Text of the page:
The host, Pat, was very easy to work with, and even helped us carry our suitcases up to the home. The home is one block from the Betsy Ross House, and in a beautiful,artsy, historic district. The home was clean, well appointed, and convenient. And unlike some other rentals, there was no washing sheets, starting the dishwasher, or anything. We just left with a regularly scheduled checkout time of noon. Such a wonderful find!
3. Find the free tourist sites.
When you have a large family, admission prices can add up quickly. On our whole day in Philadelphia, we did not pay admission for any of the historic sites that we visited. The Liberty Bell, Independence Hall, Independence Visitor’s Center, Carpenter’s House, Old City Hall, and the U.S. Mint, were all completely free. Each had friendly and informative park rangers or guides that were available to give information and answer questions.
Many of these sites were part of the National Park System, so we were able to get several more stamps for our National Parks Passport Books. The children even received a Liberty Bell trading card for asking a ranger a question! This only worked at one site, but the kids were thrilled!
The United States Mint was one of the most interesting places that we visited during our time in Philadelphia, and all the kids loved it, from the 4 year old to the 12 year old. There are 45 minute self-guided tours available all day, and you get the chance to see coin money being produced on the factory floor! It was an amazing experience and we all learned so much about our currency system. And all completely free! Definitely take the opportunity to learn about this part of our government. It’s one of the best kept secrets in Philadelphia and a wonderful stop for kids!
4. Visit in the off season.
As I mentioned earlier, when we started our tour, it was 15 degrees outside. And we are from Orlando. So, needless to say, it was a little uncomfortable at times. But the kids were troopers! Although there was a downside to visiting in this frigid weather, there were a lot of upsides.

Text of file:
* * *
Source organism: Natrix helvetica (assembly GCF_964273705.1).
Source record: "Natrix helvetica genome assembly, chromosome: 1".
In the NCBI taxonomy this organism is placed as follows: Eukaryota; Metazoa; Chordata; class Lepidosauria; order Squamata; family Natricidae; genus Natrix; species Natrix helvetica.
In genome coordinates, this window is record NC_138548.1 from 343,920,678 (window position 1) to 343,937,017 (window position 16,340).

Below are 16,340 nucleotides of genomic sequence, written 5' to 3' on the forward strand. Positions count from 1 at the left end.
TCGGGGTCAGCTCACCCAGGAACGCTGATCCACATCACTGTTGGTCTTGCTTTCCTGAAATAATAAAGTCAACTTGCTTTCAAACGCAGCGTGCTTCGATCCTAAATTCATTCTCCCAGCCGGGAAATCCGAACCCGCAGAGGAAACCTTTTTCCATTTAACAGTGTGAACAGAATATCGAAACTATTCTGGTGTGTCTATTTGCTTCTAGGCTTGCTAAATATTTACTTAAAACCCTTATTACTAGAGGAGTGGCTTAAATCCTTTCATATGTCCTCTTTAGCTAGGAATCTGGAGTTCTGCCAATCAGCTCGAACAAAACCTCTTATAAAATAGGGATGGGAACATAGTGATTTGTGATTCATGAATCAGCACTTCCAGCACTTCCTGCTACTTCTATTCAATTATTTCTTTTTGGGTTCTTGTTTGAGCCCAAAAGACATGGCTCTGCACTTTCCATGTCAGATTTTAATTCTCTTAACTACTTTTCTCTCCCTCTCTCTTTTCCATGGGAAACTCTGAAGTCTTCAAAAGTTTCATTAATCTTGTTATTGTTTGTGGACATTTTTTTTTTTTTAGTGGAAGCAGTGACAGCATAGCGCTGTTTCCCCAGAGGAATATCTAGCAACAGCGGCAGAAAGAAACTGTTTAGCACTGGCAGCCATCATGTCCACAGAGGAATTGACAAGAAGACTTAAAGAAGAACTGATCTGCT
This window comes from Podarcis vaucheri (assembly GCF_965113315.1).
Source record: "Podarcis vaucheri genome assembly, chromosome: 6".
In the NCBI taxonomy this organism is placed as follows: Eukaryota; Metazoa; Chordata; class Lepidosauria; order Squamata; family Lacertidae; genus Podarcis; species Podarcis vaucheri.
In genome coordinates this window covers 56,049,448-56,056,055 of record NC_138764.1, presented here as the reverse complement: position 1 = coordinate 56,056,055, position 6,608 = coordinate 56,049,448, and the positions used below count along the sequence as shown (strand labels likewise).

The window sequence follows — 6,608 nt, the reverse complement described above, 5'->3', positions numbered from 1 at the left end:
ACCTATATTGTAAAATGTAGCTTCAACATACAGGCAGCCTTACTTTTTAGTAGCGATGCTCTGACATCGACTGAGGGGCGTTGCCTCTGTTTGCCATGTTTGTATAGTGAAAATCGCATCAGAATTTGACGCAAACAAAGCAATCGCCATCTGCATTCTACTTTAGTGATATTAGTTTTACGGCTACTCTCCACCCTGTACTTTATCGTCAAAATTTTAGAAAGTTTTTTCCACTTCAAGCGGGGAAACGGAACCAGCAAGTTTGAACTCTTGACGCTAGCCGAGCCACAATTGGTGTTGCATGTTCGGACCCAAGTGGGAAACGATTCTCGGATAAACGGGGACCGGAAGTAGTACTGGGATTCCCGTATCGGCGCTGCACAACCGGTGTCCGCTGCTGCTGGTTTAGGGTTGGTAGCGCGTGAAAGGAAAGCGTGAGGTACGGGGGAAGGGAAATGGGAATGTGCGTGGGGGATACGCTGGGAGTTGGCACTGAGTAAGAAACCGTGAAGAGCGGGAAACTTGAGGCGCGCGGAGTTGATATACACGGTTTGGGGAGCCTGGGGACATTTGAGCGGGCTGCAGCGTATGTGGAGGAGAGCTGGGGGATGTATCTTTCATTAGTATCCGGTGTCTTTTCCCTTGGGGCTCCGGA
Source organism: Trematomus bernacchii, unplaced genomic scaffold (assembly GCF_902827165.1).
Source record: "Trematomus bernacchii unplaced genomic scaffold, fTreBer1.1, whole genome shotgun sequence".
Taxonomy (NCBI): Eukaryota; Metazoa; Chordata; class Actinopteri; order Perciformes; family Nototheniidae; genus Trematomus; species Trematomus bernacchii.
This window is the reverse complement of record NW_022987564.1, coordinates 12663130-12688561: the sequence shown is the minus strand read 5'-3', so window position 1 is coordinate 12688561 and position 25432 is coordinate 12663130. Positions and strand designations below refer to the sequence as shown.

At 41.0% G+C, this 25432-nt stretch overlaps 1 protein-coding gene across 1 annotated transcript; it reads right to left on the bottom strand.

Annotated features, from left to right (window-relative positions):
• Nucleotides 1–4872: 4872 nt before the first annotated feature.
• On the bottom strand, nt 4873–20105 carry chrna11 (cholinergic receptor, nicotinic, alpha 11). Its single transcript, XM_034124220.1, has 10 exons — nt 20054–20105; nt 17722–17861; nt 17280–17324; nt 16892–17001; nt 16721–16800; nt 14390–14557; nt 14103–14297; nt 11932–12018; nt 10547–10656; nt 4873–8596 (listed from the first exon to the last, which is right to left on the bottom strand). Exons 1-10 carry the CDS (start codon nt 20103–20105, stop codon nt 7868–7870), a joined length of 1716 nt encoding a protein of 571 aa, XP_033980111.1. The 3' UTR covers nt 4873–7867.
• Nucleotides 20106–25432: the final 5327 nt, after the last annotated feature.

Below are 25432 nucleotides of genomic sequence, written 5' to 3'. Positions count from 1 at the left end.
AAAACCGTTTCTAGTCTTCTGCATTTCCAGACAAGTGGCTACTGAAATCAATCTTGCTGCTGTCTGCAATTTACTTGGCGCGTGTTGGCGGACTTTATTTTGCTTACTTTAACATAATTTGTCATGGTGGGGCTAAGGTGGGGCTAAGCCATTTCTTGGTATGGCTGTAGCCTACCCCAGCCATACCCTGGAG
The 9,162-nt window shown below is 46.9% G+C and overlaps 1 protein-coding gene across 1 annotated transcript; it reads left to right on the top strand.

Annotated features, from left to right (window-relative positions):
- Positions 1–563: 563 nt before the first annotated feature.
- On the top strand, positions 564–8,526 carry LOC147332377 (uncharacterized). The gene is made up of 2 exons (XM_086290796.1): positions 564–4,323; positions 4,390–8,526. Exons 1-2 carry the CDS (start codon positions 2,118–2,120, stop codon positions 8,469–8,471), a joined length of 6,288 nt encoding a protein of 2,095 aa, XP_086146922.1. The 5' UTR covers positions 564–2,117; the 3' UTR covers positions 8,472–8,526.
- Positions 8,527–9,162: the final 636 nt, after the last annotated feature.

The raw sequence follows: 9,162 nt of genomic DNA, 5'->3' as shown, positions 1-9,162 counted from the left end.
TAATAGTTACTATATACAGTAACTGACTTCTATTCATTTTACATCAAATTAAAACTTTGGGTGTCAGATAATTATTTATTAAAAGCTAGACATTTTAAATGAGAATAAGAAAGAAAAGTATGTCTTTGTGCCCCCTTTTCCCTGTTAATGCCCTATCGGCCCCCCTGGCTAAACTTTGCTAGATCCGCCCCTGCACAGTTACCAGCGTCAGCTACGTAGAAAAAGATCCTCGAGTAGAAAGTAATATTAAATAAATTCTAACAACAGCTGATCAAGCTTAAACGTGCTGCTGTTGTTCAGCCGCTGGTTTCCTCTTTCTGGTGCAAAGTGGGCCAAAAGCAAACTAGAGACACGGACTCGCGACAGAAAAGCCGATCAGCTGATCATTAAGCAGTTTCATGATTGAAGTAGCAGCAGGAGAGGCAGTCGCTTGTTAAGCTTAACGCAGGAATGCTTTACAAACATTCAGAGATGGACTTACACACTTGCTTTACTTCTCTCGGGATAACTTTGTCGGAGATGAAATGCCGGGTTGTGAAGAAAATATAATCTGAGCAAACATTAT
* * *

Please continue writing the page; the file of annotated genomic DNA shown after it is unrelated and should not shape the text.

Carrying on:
Normally, in order to visit Independence Hall, you need a timed reservation. Right now, at the beginning of January, we could not get a reservation for May! There is also a first come, first served walk-up system for timed entry tickets, but that sounds like a nightmare. Also, our tour guide and the park rangers told us that in the summer, the line to get into the Liberty Bell, can wrap around the building, and be two hours or more of a wait time! What is this, Flights of Passage at Disney World?! 😉
Every site that we visited was just a walk-up. There was no wait at all. We really felt like we had the run of the city. Maybe because of the low volume of visitors, we also felt that so many people were very friendly and eager to help. We received free tote bags, trading cards, easily got stamps, and were treated very kindly at each stop. The weather can be iffy in January, but you sure can see a lot in a short amount of time!
5. Don’t forget about Rocky and other local gems.
Our very first stop when we got to Philadelphia was the Rocky Steps at the Philadelphia Museum of Art. The Rocky series was one of the first movies I watched with my then boyfriend/now husband in high school. Those steps have been named the second most famous movie location in the world! Although none of our kids have ever seen a Rocky movie, they will someday, and even without the film knowledge, they loved climbing the steps and playing around the green/snow spaces in front of the museum.
The home we were staying in was too far from the Rocky Steps and Statue to walk to, so we stopped there and parked on the street right when came into town. Again, it was a cold journey, but we took some great pictures and loved walking where Rocky walked!
Thanks to www.visitphilly.com for the very useful information on many Philadelphia sites, including parking information, trivia, and helpful tips.
We also found a wonderful little diner, Old City Pizza, which we ate at for dinner two nights in a row. They have wonderful pizza, classic fried foods, and delicious salads. Best of all, when we walked in, the lovely older Greek woman who runs the place, smiled. When you walk in a restaurant with five children, that’s not alway the welcome you receive. She greeted us, told us to sit right by the cash register where it was warmest, and brought the children croutons and crackers when she noticed they loved them. The food was delicious, very reasonable, and we felt very welcomed. We would make a point to return in the future!
Historical Philadelphia is a great place to visit for large families, children, homeschoolers, and dog lovers. The children asked questions, walked over 5 miles in less than 20 degree temperatures, and never complained. Thanks Philly! Be back soon.